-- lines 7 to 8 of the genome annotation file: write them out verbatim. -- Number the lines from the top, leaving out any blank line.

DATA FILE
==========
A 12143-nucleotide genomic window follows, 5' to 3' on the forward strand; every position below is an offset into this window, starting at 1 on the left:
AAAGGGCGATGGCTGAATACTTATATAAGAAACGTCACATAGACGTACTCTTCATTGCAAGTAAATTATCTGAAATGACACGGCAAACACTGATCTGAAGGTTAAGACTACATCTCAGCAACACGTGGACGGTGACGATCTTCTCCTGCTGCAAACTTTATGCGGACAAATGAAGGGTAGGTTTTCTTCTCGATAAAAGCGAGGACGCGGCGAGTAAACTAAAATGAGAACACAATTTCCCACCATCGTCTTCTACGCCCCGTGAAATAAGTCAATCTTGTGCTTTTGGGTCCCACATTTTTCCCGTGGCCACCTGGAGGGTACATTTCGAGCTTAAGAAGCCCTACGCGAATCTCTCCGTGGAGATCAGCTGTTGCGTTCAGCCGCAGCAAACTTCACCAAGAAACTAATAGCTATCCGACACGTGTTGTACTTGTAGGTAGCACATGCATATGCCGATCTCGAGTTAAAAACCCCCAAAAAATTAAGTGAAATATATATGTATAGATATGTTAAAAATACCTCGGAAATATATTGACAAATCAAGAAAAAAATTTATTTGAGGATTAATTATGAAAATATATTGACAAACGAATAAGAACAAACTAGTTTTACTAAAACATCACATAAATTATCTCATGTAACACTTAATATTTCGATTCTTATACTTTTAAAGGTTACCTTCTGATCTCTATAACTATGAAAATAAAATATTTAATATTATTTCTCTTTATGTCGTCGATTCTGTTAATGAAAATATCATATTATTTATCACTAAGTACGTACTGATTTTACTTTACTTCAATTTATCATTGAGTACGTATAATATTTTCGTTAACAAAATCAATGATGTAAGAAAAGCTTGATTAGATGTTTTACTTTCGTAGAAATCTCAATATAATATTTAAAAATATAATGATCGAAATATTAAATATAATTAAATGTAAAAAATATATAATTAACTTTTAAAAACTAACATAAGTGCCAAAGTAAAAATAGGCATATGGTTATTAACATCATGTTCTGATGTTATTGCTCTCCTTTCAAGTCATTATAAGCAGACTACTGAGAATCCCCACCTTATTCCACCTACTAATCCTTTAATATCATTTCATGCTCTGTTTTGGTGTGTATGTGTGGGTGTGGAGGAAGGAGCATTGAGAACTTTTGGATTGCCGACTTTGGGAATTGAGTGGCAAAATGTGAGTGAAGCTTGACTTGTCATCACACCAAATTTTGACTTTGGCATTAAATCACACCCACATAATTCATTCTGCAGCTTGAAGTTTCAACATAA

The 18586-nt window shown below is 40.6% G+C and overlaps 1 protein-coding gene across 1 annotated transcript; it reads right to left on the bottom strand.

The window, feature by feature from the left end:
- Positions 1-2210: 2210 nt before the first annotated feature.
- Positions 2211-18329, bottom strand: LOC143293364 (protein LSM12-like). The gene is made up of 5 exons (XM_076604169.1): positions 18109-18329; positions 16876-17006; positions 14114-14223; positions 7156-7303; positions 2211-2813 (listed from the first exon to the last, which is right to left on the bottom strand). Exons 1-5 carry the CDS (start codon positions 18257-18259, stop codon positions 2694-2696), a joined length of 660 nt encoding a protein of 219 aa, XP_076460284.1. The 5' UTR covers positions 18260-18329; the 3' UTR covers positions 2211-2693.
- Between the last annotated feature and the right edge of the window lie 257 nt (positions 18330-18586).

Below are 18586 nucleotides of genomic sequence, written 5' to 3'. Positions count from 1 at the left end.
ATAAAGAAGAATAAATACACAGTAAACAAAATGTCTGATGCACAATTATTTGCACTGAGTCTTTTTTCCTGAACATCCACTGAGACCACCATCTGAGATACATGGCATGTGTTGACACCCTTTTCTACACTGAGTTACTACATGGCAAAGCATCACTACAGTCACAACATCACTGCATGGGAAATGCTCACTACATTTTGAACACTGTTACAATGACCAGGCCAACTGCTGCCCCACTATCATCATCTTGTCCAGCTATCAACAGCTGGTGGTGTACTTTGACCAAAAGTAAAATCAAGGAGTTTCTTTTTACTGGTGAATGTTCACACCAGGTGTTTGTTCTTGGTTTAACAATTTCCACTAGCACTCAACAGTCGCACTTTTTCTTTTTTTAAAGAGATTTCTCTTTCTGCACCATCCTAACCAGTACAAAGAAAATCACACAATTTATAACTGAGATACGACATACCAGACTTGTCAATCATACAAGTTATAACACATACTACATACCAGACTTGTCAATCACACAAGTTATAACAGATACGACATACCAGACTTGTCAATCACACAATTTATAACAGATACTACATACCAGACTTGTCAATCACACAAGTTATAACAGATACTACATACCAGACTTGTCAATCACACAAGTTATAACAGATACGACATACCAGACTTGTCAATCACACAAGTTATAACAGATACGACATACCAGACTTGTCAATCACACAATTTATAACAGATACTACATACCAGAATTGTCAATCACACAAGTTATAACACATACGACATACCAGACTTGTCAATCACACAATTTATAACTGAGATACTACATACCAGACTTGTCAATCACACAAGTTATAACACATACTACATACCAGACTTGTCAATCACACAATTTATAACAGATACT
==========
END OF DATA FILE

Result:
- Between the last annotated feature and the right edge of the window lie 257 nt (positions 18330-18586).

Below are 18586 nucleotides of genomic sequence, written 5' to 3'. Positions count from 1 at the left end.